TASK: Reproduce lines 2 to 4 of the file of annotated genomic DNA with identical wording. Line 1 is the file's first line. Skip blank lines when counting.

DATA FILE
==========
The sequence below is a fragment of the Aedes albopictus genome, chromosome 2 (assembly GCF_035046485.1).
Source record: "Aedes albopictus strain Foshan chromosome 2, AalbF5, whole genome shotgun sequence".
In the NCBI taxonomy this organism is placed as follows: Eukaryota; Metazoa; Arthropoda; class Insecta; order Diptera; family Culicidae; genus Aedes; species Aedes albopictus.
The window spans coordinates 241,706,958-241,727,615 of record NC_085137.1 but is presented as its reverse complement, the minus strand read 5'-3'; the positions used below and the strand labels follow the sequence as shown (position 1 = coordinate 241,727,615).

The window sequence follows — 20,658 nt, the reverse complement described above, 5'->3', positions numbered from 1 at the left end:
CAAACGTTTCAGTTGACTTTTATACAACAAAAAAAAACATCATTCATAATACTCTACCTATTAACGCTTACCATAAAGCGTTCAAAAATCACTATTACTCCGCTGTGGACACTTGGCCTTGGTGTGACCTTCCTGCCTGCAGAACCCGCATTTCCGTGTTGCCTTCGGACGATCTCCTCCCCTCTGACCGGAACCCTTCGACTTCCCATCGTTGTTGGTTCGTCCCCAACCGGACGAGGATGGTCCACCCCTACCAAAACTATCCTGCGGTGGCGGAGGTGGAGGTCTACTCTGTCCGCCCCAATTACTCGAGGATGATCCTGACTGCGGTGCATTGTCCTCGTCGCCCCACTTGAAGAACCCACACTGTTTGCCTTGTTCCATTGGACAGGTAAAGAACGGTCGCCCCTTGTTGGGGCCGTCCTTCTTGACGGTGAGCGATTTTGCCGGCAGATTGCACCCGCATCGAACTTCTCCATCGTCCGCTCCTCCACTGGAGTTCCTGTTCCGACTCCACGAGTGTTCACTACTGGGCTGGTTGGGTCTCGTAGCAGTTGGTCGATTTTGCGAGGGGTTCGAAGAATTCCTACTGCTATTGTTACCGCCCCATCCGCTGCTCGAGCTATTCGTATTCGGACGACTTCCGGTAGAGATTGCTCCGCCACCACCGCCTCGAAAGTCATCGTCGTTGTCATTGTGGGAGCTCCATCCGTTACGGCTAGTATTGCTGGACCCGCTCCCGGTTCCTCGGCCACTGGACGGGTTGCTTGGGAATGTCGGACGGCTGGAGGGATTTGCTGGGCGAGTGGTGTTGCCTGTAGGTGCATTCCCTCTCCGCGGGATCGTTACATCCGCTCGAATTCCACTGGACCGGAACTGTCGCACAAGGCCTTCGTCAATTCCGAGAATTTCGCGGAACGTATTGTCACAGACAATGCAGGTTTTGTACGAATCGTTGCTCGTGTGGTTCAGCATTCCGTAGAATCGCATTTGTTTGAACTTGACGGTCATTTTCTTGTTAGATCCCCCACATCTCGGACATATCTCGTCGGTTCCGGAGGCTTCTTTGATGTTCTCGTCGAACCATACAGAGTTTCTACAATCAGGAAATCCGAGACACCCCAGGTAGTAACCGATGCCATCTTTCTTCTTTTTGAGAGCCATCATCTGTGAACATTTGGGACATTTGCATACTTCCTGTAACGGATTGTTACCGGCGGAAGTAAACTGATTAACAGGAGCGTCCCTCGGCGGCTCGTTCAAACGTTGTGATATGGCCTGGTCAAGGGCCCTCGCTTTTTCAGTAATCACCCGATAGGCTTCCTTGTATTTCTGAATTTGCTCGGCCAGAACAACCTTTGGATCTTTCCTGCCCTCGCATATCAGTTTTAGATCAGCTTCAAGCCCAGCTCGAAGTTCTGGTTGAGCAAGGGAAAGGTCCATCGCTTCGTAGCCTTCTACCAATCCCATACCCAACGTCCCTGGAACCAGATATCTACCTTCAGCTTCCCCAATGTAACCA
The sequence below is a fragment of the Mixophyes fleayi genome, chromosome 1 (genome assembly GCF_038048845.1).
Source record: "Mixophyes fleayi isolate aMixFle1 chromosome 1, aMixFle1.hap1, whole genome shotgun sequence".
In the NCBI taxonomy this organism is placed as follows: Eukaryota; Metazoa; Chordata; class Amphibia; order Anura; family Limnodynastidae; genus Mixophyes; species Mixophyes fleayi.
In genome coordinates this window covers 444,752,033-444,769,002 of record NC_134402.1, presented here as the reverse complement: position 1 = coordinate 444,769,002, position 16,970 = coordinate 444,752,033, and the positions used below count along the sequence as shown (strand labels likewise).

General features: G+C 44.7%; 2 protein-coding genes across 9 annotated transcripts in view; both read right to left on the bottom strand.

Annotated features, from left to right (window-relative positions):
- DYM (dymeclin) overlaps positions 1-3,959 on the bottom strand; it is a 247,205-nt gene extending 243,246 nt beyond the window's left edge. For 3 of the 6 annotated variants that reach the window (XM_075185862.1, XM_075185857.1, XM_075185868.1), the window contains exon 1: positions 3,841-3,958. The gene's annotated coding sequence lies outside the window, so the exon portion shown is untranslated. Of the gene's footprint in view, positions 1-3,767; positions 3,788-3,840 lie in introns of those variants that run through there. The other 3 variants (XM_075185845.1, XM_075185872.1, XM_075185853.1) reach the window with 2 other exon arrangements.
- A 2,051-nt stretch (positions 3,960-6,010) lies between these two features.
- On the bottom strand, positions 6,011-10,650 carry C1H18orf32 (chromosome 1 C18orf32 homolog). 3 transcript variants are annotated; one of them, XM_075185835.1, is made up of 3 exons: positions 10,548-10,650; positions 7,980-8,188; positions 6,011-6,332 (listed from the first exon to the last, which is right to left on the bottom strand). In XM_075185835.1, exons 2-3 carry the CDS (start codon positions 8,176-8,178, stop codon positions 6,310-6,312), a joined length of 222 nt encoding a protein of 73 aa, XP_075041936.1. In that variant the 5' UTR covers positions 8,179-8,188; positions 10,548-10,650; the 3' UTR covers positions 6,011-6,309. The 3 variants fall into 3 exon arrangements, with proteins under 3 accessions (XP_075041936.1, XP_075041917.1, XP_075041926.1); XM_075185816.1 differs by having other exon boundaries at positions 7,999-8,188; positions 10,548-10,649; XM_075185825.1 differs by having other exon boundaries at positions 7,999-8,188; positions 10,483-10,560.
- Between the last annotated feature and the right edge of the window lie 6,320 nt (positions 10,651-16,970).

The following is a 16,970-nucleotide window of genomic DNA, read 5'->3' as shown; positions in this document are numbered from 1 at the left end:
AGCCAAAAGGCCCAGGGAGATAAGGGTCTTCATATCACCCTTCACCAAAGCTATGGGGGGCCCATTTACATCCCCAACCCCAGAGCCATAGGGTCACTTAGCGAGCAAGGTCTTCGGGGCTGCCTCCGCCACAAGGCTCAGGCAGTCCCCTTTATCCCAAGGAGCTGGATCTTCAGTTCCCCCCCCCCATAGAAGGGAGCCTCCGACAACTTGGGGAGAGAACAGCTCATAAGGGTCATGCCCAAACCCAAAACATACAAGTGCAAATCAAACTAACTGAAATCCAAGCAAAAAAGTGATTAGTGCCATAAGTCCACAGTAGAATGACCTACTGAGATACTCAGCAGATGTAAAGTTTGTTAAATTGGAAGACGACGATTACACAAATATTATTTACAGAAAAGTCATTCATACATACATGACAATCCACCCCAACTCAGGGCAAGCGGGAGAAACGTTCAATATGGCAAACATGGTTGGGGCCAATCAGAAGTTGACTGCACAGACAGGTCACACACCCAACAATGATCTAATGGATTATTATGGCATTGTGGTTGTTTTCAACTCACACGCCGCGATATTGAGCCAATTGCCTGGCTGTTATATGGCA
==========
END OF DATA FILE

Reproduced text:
Source record: "Aedes albopictus strain Foshan chromosome 2, AalbF5, whole genome shotgun sequence".
In the NCBI taxonomy this organism is placed as follows: Eukaryota; Metazoa; Arthropoda; class Insecta; order Diptera; family Culicidae; genus Aedes; species Aedes albopictus.
The window spans coordinates 241,706,958-241,727,615 of record NC_085137.1 but is presented as its reverse complement, the minus strand read 5'-3'; the positions used below and the strand labels follow the sequence as shown (position 1 = coordinate 241,727,615).